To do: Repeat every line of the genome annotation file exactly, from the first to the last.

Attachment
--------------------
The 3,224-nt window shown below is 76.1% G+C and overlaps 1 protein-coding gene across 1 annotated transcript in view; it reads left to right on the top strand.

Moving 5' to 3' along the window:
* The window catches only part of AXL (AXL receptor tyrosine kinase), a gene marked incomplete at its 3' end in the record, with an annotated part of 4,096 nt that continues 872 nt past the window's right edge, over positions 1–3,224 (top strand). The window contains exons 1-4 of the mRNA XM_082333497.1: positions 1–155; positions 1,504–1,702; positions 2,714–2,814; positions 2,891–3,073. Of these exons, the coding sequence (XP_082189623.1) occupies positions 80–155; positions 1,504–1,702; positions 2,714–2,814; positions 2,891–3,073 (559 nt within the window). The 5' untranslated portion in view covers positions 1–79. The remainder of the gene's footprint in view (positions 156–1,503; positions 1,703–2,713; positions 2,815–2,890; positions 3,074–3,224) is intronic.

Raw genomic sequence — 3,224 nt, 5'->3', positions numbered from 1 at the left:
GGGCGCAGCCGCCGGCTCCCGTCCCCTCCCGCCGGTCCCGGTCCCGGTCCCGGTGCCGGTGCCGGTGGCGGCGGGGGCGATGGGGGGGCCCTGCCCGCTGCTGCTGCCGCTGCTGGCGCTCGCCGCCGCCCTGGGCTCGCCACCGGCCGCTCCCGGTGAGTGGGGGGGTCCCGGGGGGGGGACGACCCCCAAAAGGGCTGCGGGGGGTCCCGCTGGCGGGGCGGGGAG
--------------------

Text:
The 3,224-nt window shown below is 76.1% G+C and overlaps 1 protein-coding gene across 1 annotated transcript in view; it reads left to right on the top strand.

Moving 5' to 3' along the window:
* The window catches only part of AXL (AXL receptor tyrosine kinase), a gene marked incomplete at its 3' end in the record, with an annotated part of 4,096 nt that continues 872 nt past the window's right edge, over positions 1–3,224 (top strand). The window contains exons 1-4 of the mRNA XM_082333497.1: positions 1–155; positions 1,504–1,702; positions 2,714–2,814; positions 2,891–3,073. Of these exons, the coding sequence (XP_082189623.1) occupies positions 80–155; positions 1,504–1,702; positions 2,714–2,814; positions 2,891–3,073 (559 nt within the window). The 5' untranslated portion in view covers positions 1–79. The remainder of the gene's footprint in view (positions 156–1,503; positions 1,703–2,713; positions 2,815–2,890; positions 3,074–3,224) is intronic.

Raw genomic sequence — 3,224 nt, 5'->3', positions numbered from 1 at the left:
GGGCGCAGCCGCCGGCTCCCGTCCCCTCCCGCCGGTCCCGGTCCCGGTCCCGGTGCCGGTGCCGGTGGCGGCGGGGGCGATGGGGGGGCCCTGCCCGCTGCTGCTGCCGCTGCTGGCGCTCGCCGCCGCCCTGGGCTCGCCACCGGCCGCTCCCGGTGAGTGGGGGGGTCCCGGGGGGGGGACGACCCCCAAAAGGGCTGCGGGGGGTCCCGCTGGCGGGGCGGGGAG